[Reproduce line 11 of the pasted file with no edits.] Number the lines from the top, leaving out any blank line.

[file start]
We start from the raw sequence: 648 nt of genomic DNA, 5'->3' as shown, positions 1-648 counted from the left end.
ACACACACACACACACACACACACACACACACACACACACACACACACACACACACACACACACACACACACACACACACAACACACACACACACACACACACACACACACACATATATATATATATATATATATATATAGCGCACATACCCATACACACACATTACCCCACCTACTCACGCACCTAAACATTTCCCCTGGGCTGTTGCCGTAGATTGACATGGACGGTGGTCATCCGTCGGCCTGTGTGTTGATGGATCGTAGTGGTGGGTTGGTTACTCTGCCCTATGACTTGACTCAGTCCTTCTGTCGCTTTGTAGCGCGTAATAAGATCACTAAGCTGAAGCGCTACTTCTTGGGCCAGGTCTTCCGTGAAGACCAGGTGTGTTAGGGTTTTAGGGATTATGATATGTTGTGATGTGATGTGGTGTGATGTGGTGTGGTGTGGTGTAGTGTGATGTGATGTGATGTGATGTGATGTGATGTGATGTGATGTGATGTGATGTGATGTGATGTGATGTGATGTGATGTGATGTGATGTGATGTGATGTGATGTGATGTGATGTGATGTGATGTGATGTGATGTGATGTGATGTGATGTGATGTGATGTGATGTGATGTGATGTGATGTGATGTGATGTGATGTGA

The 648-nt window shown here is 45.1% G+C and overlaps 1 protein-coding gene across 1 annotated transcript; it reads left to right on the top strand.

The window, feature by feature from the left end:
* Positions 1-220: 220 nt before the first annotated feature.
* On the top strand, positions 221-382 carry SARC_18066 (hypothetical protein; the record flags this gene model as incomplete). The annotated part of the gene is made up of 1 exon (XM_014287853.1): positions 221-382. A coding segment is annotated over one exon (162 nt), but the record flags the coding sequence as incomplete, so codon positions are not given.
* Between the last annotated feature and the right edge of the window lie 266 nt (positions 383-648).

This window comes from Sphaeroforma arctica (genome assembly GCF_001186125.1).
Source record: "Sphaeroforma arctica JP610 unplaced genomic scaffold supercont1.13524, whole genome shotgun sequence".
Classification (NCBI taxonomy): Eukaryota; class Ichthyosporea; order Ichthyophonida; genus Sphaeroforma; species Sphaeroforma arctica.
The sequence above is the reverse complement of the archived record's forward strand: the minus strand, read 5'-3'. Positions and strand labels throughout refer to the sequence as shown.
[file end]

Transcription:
The sequence above is the reverse complement of the archived record's forward strand: the minus strand, read 5'-3'. Positions and strand labels throughout refer to the sequence as shown.